1. You’re missing the point of MPE – that it IS backwards compatible.

            The MIDI spec hasn’t really changed in 30 years. It’s not that MIDI was perfect when it was made – it’s that nobody can get the manufactures to agree on changes that they should make.

            There are already alternatives to MIDI that can do this sort of thing – but they never achieved any broad adoption. MPE has already surpassed them.

            MPE is here to stay and companies should get on board or get out of the way.

    1. I get what your saying but I don’t believe there are many synths that receive separate cc messages on different channels other than the main midi channel the notes are controlled by unless it’s set to receive all channels in omnimode in which case you would still have to block off all 16 channels for that one synth no matter it’s polyphony to keep from getting cc messages not meant for it without getting into extra hardware/software for filtering. But I could be missing something or just a dunce.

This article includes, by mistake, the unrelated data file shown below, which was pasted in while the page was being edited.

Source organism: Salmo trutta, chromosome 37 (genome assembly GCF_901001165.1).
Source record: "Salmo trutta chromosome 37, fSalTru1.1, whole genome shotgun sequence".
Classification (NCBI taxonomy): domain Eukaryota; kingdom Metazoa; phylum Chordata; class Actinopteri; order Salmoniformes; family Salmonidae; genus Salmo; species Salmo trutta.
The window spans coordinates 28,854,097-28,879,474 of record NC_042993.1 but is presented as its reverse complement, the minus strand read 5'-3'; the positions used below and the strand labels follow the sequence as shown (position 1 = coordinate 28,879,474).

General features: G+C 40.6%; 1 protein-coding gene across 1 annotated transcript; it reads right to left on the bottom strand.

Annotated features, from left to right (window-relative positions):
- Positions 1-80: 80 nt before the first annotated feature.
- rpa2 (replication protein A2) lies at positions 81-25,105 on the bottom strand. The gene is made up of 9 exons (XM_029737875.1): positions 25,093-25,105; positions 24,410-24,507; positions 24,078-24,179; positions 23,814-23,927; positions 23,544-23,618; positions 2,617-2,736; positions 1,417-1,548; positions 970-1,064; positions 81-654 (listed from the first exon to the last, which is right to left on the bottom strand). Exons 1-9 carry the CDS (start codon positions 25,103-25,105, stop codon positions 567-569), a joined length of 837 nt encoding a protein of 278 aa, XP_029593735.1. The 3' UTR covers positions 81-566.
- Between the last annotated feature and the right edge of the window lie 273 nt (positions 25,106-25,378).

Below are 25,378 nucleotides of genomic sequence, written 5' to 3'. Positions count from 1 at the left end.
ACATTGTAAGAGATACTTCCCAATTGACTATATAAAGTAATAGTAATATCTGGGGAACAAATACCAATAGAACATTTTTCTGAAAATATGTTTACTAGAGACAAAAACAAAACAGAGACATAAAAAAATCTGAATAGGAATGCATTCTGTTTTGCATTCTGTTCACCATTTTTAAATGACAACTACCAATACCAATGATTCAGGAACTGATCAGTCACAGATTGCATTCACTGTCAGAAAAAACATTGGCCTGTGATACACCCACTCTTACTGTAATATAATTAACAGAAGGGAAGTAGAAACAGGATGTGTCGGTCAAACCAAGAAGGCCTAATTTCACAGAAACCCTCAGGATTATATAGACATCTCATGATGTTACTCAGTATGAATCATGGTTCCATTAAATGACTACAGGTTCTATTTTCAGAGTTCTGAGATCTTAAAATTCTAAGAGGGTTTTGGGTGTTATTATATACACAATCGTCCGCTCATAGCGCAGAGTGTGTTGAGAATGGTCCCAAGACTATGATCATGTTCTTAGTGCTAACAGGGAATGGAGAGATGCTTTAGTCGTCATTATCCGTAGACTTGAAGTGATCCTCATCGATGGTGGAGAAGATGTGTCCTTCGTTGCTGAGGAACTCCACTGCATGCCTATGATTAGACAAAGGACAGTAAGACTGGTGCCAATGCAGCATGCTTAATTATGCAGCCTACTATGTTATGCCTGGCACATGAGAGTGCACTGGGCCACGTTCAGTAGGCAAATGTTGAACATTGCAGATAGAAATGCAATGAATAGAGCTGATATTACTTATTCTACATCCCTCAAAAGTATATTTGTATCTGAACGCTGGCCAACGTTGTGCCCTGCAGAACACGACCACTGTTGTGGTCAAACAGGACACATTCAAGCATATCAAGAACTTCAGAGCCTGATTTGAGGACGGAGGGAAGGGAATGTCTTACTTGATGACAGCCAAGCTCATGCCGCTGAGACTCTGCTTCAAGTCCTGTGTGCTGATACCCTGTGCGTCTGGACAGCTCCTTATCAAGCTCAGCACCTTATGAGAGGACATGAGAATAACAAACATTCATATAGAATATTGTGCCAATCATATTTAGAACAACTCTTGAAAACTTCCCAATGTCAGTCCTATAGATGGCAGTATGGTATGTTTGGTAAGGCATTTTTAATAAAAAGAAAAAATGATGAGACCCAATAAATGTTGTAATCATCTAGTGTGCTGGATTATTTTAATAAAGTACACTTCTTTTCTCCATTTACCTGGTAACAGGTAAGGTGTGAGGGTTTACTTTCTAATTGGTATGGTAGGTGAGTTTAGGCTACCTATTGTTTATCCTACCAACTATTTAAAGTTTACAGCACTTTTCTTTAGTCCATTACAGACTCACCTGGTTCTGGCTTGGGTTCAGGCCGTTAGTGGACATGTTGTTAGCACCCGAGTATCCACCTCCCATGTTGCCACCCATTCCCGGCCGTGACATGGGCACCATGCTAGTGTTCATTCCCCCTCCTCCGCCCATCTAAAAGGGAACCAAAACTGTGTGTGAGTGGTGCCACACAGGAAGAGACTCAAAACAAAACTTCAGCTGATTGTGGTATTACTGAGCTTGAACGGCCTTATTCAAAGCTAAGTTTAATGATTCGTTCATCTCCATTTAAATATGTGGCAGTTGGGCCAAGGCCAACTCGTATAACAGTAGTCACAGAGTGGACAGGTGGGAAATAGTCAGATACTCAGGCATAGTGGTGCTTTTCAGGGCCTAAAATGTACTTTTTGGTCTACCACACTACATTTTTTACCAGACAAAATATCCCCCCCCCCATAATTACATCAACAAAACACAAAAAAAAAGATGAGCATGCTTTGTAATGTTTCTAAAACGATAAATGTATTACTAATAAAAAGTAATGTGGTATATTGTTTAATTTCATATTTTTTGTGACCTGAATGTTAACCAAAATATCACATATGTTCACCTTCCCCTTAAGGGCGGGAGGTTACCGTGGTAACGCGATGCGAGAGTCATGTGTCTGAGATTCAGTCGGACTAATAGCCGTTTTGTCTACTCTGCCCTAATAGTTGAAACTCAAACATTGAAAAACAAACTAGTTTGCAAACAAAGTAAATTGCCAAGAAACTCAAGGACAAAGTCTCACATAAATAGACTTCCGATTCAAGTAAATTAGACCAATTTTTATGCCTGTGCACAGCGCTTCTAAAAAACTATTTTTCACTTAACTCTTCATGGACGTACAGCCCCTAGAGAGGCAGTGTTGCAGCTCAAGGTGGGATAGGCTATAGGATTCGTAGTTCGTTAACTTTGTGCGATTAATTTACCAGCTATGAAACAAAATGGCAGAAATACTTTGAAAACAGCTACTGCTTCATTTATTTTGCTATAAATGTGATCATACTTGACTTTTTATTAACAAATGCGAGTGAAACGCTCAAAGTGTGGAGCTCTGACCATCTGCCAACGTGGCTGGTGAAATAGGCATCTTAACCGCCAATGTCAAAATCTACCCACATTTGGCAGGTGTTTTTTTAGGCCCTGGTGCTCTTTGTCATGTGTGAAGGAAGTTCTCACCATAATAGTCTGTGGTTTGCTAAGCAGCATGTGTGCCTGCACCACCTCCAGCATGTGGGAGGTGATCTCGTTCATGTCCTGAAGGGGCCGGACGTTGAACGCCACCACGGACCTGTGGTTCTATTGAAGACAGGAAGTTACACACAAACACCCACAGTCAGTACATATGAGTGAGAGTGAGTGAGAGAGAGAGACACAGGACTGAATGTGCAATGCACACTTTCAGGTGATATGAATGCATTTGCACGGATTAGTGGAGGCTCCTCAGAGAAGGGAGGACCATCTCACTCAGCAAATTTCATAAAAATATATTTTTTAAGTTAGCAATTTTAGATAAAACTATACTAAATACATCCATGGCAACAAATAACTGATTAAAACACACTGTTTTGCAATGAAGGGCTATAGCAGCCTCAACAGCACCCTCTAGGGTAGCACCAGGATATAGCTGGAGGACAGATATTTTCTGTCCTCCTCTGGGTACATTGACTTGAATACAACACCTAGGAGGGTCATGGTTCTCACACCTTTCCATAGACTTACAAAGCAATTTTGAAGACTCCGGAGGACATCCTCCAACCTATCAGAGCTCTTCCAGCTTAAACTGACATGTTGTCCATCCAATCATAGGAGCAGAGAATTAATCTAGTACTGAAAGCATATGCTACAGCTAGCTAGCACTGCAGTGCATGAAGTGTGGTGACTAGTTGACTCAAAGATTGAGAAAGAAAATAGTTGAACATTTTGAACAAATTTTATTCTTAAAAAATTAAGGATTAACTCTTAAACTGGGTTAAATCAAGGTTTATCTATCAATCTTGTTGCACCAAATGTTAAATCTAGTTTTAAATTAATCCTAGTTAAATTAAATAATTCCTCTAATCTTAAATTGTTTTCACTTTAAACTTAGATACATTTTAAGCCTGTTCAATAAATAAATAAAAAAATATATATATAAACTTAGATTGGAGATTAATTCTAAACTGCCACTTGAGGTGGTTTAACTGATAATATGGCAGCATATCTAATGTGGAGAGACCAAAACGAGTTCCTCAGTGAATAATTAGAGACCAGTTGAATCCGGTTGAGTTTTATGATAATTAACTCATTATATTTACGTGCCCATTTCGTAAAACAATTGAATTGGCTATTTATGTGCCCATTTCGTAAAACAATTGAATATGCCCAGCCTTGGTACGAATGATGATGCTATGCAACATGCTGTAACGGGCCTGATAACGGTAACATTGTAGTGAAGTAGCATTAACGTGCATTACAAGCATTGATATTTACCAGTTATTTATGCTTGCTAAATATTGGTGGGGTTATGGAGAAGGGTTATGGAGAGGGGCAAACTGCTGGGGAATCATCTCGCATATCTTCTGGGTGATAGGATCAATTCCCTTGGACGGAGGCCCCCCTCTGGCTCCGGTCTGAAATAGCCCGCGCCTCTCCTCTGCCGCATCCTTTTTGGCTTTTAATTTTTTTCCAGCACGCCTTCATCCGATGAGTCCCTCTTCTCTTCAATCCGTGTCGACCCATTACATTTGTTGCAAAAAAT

One of the great parts of MPE is it’s compatibility with older hardware. It’s an extended version of midi guitar with even more polyphonic parameters so even some multitimbral synths from the 80’s should be compatible. An Ensoniq ESQ-1 should be compatible with a Roli Seaboard in MPE mode minus release velocity. It will even receive the global channel for global modwheel. The reason I say should is I haven’t tried it yet as I don’t own an MPE controller and demos with hardware are sparse on the Internet but after reading both manuals it should work.

    2. At a minimum one must be able to smoothly glide 2 octaves up or down from a starting position. That’s a range of 4 octaves, 4800 cents. 128 steps of PolyAT means your pitch resolution is 4800/128 = 37.5 cents per step, almost a quarter tone. This is totally unusable for vibrato and nailing in a beat.